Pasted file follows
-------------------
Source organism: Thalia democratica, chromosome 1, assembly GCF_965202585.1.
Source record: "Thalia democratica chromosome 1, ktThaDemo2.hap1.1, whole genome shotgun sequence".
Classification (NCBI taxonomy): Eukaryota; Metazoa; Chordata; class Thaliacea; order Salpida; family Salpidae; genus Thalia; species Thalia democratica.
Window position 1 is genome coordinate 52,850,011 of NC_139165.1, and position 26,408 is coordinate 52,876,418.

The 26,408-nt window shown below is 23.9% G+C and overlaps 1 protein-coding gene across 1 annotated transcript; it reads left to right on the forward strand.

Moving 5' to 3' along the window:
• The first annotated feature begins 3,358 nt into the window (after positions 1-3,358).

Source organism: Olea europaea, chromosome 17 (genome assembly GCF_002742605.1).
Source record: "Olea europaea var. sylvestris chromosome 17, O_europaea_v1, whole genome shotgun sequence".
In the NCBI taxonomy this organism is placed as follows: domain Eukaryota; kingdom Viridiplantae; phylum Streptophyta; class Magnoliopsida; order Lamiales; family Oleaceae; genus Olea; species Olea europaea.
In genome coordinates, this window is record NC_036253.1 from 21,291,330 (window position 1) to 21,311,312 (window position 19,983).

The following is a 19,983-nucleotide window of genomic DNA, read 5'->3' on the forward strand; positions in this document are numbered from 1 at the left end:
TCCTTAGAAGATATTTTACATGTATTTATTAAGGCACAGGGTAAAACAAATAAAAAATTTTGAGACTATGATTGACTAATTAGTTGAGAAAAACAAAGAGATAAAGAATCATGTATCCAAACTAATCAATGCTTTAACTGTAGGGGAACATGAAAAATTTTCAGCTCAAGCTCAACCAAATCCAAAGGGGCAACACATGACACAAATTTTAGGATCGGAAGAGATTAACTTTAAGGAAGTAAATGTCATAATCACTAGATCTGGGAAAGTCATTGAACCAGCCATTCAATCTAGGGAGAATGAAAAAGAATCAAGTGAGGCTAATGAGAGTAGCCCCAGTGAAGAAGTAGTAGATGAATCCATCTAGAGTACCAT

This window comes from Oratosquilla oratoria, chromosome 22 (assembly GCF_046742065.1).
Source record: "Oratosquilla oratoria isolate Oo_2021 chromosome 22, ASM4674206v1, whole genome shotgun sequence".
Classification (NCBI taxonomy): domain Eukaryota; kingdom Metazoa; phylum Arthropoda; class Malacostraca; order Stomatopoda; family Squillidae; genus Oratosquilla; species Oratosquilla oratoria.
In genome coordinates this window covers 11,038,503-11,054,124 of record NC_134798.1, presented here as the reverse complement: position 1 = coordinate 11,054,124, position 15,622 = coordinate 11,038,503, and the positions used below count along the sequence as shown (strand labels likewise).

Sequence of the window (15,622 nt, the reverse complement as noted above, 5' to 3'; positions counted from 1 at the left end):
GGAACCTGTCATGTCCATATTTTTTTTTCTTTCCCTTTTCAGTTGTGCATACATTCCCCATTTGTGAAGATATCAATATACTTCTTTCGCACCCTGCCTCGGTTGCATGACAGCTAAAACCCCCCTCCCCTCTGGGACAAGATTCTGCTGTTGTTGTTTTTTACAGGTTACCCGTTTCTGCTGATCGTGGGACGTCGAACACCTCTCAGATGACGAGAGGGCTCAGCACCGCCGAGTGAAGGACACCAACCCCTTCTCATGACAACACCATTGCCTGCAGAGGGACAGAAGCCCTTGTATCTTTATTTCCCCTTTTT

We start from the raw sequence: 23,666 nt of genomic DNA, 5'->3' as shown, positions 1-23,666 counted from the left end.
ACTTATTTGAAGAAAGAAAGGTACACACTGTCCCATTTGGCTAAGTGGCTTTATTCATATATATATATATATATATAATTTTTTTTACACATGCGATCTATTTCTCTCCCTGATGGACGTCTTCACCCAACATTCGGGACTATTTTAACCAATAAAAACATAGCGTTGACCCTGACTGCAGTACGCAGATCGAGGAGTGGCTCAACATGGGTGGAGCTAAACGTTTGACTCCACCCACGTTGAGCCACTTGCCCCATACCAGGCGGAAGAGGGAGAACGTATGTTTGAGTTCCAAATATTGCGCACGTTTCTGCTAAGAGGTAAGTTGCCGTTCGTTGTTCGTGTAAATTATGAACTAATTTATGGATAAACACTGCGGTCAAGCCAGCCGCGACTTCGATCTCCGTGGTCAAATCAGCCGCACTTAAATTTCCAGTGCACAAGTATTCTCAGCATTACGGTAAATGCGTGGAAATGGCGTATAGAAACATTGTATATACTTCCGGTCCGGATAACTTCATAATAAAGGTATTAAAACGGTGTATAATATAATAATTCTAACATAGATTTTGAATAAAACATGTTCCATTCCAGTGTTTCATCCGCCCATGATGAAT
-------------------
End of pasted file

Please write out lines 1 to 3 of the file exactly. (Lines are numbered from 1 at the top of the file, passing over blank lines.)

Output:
Source organism: Thalia democratica, chromosome 1, assembly GCF_965202585.1.
Source record: "Thalia democratica chromosome 1, ktThaDemo2.hap1.1, whole genome shotgun sequence".
Classification (NCBI taxonomy): Eukaryota; Metazoa; Chordata; class Thaliacea; order Salpida; family Salpidae; genus Thalia; species Thalia democratica.